The West Australian government has offered the family of cricket great Rod Marsh a state memorial service.
Marsh, who was born in of Armadale in 1947, is expected to be laid to rest in South Australia, where he lived.
The memorial service, to commemorate his life and career and his legacy to WA cricket, will likely be held in April if the family accepts.
Marsh died on March 4, aged 74, in an Adelaide hospital after suffering a heart attack in Queensland the week before.
A combative wicketkeeper-batsman, Marsh played 96 Test matches for Australia between 1970 and 1984 and 92 one-day internationals.
On retirement, he held Test cricket’s then world record for most wicketkeeping dismissals, 355, and scored three Test centuries in his decorated career.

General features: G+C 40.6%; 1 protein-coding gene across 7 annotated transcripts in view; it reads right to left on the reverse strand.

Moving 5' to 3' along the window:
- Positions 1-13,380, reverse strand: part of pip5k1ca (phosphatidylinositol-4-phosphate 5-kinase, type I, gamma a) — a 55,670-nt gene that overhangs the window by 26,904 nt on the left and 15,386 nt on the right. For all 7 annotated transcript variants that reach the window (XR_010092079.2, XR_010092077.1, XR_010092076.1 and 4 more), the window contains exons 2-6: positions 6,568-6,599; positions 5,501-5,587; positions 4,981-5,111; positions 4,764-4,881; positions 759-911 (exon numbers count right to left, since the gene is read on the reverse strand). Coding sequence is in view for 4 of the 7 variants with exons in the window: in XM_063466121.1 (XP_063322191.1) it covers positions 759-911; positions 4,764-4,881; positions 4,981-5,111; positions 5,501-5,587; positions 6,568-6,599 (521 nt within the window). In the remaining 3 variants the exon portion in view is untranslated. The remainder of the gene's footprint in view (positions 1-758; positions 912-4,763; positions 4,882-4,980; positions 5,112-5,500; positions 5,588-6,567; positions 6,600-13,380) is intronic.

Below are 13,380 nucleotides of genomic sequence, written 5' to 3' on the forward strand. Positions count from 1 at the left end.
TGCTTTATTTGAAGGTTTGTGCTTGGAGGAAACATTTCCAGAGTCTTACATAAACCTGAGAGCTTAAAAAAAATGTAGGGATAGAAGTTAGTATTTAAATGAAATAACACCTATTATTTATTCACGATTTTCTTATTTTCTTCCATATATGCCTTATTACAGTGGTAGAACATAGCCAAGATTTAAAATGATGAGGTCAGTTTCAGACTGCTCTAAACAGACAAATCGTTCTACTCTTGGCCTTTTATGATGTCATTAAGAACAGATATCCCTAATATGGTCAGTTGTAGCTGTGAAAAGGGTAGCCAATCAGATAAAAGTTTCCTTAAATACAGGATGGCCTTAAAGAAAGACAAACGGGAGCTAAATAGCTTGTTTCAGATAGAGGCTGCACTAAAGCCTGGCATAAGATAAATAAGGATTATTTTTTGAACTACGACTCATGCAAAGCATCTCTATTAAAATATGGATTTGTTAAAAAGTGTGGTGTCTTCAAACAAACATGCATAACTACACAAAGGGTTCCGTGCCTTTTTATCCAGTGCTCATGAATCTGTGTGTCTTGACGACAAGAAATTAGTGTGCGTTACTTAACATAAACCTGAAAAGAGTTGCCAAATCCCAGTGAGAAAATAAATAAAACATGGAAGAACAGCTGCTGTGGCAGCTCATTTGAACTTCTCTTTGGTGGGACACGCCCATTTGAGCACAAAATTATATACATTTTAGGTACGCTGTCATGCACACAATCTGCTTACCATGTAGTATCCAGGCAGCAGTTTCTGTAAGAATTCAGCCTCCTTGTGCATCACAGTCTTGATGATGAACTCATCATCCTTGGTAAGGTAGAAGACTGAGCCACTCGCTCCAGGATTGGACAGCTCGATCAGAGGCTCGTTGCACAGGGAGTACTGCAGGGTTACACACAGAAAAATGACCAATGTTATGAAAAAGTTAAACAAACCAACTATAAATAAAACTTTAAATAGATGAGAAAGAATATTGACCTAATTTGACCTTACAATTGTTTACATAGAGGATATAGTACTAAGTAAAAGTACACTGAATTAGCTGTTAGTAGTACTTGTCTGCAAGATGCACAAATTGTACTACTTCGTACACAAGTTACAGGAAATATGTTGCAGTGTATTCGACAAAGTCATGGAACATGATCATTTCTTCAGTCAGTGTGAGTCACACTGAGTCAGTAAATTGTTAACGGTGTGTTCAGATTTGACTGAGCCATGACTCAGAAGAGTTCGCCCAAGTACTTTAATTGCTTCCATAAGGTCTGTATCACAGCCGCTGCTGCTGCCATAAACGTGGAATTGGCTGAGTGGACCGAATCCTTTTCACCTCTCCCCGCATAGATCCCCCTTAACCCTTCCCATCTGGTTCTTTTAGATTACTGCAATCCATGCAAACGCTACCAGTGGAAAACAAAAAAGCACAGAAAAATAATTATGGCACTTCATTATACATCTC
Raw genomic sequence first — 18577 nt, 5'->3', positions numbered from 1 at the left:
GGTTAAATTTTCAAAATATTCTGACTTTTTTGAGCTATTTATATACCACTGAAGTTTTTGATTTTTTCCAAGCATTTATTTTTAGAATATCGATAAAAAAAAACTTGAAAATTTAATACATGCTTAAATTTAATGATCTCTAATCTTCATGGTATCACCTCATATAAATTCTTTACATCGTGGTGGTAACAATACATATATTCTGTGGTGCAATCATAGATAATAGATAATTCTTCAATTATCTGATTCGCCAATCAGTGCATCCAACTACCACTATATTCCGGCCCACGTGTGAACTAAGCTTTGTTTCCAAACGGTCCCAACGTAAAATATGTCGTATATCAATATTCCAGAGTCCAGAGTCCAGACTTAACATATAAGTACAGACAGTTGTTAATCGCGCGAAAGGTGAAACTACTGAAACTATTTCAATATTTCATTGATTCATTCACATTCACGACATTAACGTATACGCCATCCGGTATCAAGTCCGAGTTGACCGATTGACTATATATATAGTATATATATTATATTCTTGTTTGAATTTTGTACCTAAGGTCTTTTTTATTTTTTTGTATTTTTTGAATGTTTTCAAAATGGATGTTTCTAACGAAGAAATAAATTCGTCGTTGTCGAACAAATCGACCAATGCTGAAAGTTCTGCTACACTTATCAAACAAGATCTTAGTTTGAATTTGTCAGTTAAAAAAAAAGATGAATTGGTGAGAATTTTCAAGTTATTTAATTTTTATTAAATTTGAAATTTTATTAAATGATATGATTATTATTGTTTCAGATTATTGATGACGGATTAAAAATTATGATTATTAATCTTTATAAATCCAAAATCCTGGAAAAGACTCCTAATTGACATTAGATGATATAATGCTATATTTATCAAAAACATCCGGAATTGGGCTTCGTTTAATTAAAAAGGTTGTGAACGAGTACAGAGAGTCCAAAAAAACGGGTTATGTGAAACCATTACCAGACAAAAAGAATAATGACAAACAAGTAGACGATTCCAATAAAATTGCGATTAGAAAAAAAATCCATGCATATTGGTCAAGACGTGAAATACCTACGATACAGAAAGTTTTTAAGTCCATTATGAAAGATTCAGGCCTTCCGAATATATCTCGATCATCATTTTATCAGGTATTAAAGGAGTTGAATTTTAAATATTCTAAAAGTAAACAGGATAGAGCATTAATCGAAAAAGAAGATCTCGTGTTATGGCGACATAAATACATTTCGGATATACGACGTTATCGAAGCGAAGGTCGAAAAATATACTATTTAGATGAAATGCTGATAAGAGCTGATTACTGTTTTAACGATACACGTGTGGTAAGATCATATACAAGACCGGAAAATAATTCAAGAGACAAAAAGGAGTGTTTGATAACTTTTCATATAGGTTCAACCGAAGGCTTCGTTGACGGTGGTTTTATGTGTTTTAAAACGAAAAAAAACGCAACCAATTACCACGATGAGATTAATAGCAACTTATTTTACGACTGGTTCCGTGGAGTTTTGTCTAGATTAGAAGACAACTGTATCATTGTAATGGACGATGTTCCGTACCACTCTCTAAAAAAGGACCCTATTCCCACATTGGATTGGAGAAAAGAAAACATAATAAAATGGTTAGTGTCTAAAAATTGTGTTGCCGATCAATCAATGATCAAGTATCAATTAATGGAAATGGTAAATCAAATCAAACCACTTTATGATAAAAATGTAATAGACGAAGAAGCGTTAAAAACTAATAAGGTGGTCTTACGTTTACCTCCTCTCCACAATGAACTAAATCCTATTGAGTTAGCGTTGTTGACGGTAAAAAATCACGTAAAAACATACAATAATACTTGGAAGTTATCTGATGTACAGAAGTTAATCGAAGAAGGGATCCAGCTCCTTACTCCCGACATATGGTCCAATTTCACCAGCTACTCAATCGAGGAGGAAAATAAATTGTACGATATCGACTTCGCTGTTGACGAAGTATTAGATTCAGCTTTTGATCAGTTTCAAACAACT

“Rod Marsh was an Australian legend – synonymous with long hot summers, the iconic WACA ground and the oft-repeated phrase ‘bowled Lillee, caught Marsh’,” Premier Mark McGowan said on Wednesday.
“He will be fondly remembered as one of WA’s cricket greats – one of the best wicketkeepers to ever put on the gloves.
“A State Memorial Service is a fitting tribute to one of Western Australia’s finest.”
Marsh first honed his cricket skills during battles with his brother in their Perth backyard.
The service could be held at the WACA in East Perth.